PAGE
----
“The excitement in this book made me feel warm inside. I think it is possibly one of the best books an 8/9 year old could read!” – Alice Newton, aged eight.

The original print run was small – 500 copies – suggesting the publishers had little hope that Harry Potter would be a success. However, the interest of a film director helped to seal its fate. Steve Kloves came across the title within a dozen synopses for potential films. Intrigued by the logline, “A young boy goes to wizard’s school,” he sought out the book and was hooked immediately.

The film introduced many more people to the Harry Potter books and they were soon flying off the shelves. Today, over 450 million copies have been sold and the story has been translated into 80 different languages. It has been the most successful venture in children’s publishing.

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The two parts are designed to be watched in one day or on two consecutive nights

Success continued with the publication of companion books, such as The Tales of Beedle the Bard in 2008, and Fantastic Beasts in 2001. The latter inspired the film Fantastic Beasts and Where to Find Them (2016), and there has also been a stage production titled Harry Potter and the Cursed Child (2016).

 

Displayed throughout the exhibition are examples of J. K. Rowling’s preliminary thoughts and work. These include typewritten first drafts, handwritten notes, sketches of Hogwarts and characters, and detailed plans.

More recently, the first three books in the Harry Potter series have been republished in a large, hardback, illustrated format. Jim Kay, the illustrator, has produced amazing drawings of the characters and settings. These are not influenced by the films starring Daniel Radcliffe, making them unique and original. Many of these are also featured in the exhibition.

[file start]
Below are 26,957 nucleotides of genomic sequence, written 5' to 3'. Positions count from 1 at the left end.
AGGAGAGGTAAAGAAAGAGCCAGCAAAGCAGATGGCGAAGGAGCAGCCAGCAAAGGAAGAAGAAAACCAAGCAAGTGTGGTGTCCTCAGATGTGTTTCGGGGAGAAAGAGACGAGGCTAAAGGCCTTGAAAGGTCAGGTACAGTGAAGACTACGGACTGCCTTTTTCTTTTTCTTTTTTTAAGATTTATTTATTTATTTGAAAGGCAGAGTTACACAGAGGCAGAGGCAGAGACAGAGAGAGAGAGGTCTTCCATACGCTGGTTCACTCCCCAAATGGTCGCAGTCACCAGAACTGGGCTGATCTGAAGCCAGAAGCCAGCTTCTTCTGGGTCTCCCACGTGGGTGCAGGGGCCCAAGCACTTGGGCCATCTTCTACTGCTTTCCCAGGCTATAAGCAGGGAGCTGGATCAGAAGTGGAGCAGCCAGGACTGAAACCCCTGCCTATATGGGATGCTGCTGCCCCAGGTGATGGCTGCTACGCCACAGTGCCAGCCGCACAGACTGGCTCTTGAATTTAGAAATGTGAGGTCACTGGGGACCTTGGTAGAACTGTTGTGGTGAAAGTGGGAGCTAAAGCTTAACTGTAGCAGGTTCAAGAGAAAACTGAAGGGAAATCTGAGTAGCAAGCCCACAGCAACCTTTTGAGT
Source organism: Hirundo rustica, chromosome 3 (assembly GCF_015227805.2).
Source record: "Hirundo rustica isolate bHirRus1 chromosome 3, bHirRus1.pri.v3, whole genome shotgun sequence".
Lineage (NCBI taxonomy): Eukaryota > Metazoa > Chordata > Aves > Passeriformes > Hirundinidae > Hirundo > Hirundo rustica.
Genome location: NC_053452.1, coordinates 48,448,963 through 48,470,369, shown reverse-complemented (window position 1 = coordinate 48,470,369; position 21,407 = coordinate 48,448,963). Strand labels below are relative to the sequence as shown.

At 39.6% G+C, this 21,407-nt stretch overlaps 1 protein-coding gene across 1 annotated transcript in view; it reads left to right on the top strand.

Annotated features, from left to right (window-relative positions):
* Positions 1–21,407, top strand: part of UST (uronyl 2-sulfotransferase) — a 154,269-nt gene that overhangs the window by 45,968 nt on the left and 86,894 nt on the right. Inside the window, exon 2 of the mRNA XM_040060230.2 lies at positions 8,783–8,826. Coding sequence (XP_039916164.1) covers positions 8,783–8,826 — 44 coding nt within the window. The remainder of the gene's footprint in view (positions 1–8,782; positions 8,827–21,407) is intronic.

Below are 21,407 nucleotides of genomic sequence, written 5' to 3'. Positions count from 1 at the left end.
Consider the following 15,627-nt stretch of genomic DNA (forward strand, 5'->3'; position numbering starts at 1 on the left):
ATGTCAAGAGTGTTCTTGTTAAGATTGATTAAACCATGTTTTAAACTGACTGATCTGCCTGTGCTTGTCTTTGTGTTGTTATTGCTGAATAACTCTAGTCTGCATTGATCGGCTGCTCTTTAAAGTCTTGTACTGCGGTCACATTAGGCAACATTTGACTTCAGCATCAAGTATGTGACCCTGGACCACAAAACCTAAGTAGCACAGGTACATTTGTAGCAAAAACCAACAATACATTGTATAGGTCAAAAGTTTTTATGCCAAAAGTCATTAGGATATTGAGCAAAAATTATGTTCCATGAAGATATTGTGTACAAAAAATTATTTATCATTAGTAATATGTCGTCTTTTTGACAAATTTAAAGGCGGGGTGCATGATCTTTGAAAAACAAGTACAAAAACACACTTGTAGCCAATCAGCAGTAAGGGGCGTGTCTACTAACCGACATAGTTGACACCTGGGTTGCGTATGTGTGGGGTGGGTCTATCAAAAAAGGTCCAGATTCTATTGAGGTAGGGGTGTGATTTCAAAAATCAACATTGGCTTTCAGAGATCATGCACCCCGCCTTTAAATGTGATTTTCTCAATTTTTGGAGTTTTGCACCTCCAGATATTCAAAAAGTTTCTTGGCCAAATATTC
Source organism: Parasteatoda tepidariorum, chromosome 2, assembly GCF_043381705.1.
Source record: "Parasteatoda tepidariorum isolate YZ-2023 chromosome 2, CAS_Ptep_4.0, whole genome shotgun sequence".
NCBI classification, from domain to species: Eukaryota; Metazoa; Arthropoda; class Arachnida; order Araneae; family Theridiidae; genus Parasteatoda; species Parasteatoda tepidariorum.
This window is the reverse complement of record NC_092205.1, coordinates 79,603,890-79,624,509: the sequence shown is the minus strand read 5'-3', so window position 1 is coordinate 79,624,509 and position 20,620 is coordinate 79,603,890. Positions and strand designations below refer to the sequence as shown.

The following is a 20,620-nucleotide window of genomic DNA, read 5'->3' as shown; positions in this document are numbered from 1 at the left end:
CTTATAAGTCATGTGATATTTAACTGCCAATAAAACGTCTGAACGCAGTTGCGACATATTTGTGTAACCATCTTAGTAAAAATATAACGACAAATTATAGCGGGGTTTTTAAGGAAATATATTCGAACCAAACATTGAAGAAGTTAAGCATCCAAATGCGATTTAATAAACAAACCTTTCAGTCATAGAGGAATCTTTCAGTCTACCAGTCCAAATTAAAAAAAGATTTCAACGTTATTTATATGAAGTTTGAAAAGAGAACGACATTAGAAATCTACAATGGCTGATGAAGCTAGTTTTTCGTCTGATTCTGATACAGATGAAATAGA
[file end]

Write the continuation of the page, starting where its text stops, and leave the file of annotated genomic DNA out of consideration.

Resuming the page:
Potions

The first subject in the Hogwarts curriculum to appear on the journey around the exhibition is Potions, taught for the majority of Harry’s time at the school by the nefarious Professor Snape. People have been making potions for hundreds of years, believing they can cure illnesses and other impossible things. This is evidenced by Jacob Meydenbach’s book Ortus Sanitatis, owned by the British Library, which contains information and recipes for hundreds of potions.

Visitors have the opportunity to try their hand at creating a couple of the potions that feature in the Harry Potter books. An interactive screen instructs the player to insert various ingredients into a digital cauldron. Get it right and a bottled potion appears, however, making a mistake may result in an explosion!

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Ivory pharmacy sign in the shape of a unicorn’s head

In the 18th century, apothecaries sold potions or medicines made from natural ingredients for a variety of ailments. These establishments were recognised by wooden and ivory signs in the shape of a unicorn. The horn, however, was the tusk of a narwhal rather than a real unicorn horn, which was, obviously, harder to come by!